States and abroad to experiment with chemical substances and biological agents for
use in terrorism have involved the toxin that causes botulism, the poisonous protein
rycin (twice), sarin (twice), bubonic plague bacteria, typhoid bacteria, hydrogen
cyanide, vx (another nerve gas), and possibly the Ebola virus.



To Use Or Not To Use?

If terrorists have used chemical weapons only once and nuclear material never, to some
extent the reasons are technical. The scientific literature is replete with the technical
problems inherent in the production, manufacture, storage, and delivery of each of the
three classes of unconventional weapons.

The manufacture of nuclear weapons is not that simple, nor is delivery to their target.
Nuclear material, of which a limited supply exists, is monitored by the U.N.-affiliated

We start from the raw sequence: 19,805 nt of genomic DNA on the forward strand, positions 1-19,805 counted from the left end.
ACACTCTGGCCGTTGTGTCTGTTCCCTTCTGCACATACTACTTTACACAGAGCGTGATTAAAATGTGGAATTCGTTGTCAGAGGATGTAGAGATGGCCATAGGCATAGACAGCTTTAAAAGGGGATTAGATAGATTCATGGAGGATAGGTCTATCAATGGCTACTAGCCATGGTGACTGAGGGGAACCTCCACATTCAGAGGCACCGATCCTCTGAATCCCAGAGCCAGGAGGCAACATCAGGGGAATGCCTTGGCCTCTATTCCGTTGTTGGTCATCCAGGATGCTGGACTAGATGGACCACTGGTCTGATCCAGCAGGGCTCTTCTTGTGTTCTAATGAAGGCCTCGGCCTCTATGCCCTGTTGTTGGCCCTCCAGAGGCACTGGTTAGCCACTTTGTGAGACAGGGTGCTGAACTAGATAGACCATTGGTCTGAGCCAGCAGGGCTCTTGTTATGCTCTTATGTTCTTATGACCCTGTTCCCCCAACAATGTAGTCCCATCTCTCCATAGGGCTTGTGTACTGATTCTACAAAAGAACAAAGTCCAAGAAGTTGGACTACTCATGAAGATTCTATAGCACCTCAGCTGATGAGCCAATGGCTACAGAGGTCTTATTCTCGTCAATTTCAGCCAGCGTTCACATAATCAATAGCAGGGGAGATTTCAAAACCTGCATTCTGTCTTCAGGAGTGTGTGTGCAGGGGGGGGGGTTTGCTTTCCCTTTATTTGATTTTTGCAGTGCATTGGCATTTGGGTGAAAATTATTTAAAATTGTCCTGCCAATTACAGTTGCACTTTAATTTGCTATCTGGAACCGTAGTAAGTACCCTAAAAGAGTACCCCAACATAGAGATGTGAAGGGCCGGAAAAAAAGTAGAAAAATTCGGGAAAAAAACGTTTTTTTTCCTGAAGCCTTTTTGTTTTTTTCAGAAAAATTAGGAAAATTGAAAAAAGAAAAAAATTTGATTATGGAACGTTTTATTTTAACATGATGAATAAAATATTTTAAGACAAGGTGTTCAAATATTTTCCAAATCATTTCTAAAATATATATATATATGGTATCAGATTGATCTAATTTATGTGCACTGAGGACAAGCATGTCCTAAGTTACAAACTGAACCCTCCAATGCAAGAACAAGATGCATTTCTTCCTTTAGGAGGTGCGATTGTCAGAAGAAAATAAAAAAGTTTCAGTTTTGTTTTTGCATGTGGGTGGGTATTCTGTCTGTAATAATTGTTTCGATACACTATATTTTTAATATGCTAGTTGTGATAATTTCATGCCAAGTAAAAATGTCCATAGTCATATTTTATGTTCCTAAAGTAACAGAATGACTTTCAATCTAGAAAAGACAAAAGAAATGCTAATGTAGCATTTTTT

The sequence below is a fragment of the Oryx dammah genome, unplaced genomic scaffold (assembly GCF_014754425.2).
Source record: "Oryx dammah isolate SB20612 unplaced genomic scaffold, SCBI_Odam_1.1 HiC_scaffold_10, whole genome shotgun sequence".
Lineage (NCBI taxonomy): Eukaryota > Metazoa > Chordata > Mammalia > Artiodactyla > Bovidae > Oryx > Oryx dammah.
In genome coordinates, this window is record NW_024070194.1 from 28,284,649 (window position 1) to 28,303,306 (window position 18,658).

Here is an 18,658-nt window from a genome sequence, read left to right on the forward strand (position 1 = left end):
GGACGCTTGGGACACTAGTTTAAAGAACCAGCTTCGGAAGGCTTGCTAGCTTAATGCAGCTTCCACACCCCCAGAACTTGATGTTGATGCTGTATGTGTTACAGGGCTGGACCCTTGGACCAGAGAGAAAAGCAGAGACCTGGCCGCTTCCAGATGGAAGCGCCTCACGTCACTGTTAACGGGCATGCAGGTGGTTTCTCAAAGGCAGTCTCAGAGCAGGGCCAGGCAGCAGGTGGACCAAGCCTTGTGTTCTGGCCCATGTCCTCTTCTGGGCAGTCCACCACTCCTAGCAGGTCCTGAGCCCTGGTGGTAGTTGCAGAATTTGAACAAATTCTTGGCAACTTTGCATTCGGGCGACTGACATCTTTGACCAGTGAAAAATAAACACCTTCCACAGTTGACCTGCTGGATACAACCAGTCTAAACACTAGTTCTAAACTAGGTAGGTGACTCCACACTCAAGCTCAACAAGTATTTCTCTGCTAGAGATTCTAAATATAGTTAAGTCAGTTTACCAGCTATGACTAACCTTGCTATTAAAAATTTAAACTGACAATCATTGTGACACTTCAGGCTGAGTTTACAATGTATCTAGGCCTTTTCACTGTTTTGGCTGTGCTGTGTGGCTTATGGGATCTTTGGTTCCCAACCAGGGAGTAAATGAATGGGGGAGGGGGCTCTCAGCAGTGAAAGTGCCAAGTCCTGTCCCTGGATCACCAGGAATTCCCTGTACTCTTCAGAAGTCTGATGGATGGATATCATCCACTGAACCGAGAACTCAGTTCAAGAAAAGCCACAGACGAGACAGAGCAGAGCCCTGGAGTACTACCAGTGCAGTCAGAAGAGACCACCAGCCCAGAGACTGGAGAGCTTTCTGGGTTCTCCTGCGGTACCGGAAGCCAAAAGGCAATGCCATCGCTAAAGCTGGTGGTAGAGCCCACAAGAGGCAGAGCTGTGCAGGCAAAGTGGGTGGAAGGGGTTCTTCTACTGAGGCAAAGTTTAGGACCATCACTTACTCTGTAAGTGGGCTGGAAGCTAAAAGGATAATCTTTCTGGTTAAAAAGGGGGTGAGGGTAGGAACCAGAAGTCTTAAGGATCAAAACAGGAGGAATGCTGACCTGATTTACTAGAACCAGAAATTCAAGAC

International Atomic Energy Agency. Only governments can legally procure it, so that
even in this age of proliferation investigators could trace those abetting nuclear terrorists
without great difficulty. Monitoring can overlook a more primitive nuclear weapon:
nonfissile but radioactive nuclear material. Iranian agents in Turkey, Kazakhstan, and
elsewhere are known to have tried to buy such material originating in the former Soviet
Union.

Chemical agents are much easier to produce or obtain but not so easy to keep safely in
stable condition, and their dispersal depends largely on climatic factors. The terrorists
behind last year's attack in Tokyo chose a convenient target where crowds of people
gather, but their sarin was apparently dilute. The biological agents are far and away the
most dangerous: they could kill hundreds of thousands where chemicals might kill only
thousands. They are relatively easy to procure, but storage and dispersal are even
trickier than for nerve gases. The risk of contamination for the people handling them is
high, and many of the most lethal bacteria and spores do not survive well outside the
laboratory. Aum Shinrikyo reportedly released anthrax bacteria -- among the most